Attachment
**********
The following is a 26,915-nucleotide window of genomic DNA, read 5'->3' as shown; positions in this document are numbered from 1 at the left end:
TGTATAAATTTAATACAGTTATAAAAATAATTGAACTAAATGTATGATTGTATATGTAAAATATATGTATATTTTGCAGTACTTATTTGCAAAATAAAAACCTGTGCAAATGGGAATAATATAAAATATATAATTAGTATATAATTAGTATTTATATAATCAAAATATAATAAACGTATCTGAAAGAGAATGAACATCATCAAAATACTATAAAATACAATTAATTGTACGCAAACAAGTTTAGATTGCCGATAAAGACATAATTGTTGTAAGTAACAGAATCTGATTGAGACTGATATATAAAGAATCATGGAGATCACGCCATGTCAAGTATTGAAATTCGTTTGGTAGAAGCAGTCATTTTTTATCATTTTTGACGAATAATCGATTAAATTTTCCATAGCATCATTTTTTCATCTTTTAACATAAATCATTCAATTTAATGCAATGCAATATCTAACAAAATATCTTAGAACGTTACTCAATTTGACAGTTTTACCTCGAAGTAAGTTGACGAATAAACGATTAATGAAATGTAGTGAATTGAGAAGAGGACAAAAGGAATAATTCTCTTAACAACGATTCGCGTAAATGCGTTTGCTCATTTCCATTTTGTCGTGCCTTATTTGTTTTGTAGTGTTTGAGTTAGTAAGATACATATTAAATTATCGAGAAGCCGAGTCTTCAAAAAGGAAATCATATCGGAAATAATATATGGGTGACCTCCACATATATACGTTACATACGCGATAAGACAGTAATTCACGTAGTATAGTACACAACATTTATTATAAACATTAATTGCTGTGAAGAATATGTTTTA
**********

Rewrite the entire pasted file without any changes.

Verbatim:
The following is a 26,915-nucleotide window of genomic DNA, read 5'->3' as shown; positions in this document are numbered from 1 at the left end:
TGTATAAATTTAATACAGTTATAAAAATAATTGAACTAAATGTATGATTGTATATGTAAAATATATGTATATTTTGCAGTACTTATTTGCAAAATAAAAACCTGTGCAAATGGGAATAATATAAAATATATAATTAGTATATAATTAGTATTTATATAATCAAAATATAATAAACGTATCTGAAAGAGAATGAACATCATCAAAATACTATAAAATACAATTAATTGTACGCAAACAAGTTTAGATTGCCGATAAAGACATAATTGTTGTAAGTAACAGAATCTGATTGAGACTGATATATAAAGAATCATGGAGATCACGCCATGTCAAGTATTGAAATTCGTTTGGTAGAAGCAGTCATTTTTTATCATTTTTGACGAATAATCGATTAAATTTTCCATAGCATCATTTTTTCATCTTTTAACATAAATCATTCAATTTAATGCAATGCAATATCTAACAAAATATCTTAGAACGTTACTCAATTTGACAGTTTTACCTCGAAGTAAGTTGACGAATAAACGATTAATGAAATGTAGTGAATTGAGAAGAGGACAAAAGGAATAATTCTCTTAACAACGATTCGCGTAAATGCGTTTGCTCATTTCCATTTTGTCGTGCCTTATTTGTTTTGTAGTGTTTGAGTTAGTAAGATACATATTAAATTATCGAGAAGCCGAGTCTTCAAAAAGGAAATCATATCGGAAATAATATATGGGTGACCTCCACATATATACGTTACATACGCGATAAGACAGTAATTCACGTAGTATAGTACACAACATTTATTATAAACATTAATTGCTGTGAAGAATATGTTTTA